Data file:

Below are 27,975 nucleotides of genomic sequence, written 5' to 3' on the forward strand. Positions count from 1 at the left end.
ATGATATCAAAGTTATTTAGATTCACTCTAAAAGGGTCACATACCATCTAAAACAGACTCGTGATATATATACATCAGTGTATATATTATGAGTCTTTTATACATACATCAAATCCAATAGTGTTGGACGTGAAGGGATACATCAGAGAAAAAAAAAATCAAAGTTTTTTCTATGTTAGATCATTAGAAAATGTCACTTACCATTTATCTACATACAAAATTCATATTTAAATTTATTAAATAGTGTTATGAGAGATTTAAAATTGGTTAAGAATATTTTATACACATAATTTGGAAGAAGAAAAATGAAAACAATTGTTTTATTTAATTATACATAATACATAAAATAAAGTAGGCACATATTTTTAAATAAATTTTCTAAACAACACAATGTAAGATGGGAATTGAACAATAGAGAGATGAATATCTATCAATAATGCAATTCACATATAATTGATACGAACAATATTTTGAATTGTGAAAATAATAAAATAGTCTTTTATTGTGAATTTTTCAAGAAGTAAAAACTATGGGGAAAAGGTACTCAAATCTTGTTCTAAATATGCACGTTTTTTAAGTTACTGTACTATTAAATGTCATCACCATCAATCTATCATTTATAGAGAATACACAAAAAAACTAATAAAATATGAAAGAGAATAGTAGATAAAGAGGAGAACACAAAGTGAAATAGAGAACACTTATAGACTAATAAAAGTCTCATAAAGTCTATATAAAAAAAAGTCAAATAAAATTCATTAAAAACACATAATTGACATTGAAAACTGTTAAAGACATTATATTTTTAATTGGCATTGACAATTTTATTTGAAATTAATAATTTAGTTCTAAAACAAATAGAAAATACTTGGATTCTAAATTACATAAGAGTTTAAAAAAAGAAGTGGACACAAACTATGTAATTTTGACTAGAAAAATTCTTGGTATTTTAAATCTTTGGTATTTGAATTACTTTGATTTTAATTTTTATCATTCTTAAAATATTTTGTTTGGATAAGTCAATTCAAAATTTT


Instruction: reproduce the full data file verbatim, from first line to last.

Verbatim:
Below are 27,975 nucleotides of genomic sequence, written 5' to 3' on the forward strand. Positions count from 1 at the left end.
ATGATATCAAAGTTATTTAGATTCACTCTAAAAGGGTCACATACCATCTAAAACAGACTCGTGATATATATACATCAGTGTATATATTATGAGTCTTTTATACATACATCAAATCCAATAGTGTTGGACGTGAAGGGATACATCAGAGAAAAAAAAAATCAAAGTTTTTTCTATGTTAGATCATTAGAAAATGTCACTTACCATTTATCTACATACAAAATTCATATTTAAATTTATTAAATAGTGTTATGAGAGATTTAAAATTGGTTAAGAATATTTTATACACATAATTTGGAAGAAGAAAAATGAAAACAATTGTTTTATTTAATTATACATAATACATAAAATAAAGTAGGCACATATTTTTAAATAAATTTTCTAAACAACACAATGTAAGATGGGAATTGAACAATAGAGAGATGAATATCTATCAATAATGCAATTCACATATAATTGATACGAACAATATTTTGAATTGTGAAAATAATAAAATAGTCTTTTATTGTGAATTTTTCAAGAAGTAAAAACTATGGGGAAAAGGTACTCAAATCTTGTTCTAAATATGCACGTTTTTTAAGTTACTGTACTATTAAATGTCATCACCATCAATCTATCATTTATAGAGAATACACAAAAAAACTAATAAAATATGAAAGAGAATAGTAGATAAAGAGGAGAACACAAAGTGAAATAGAGAACACTTATAGACTAATAAAAGTCTCATAAAGTCTATATAAAAAAAAGTCAAATAAAATTCATTAAAAACACATAATTGACATTGAAAACTGTTAAAGACATTATATTTTTAATTGGCATTGACAATTTTATTTGAAATTAATAATTTAGTTCTAAAACAAATAGAAAATACTTGGATTCTAAATTACATAAGAGTTTAAAAAAAGAAGTGGACACAAACTATGTAATTTTGACTAGAAAAATTCTTGGTATTTTAAATCTTTGGTATTTGAATTACTTTGATTTTAATTTTTATCATTCTTAAAATATTTTGTTTGGATAAGTCAATTCAAAATTTT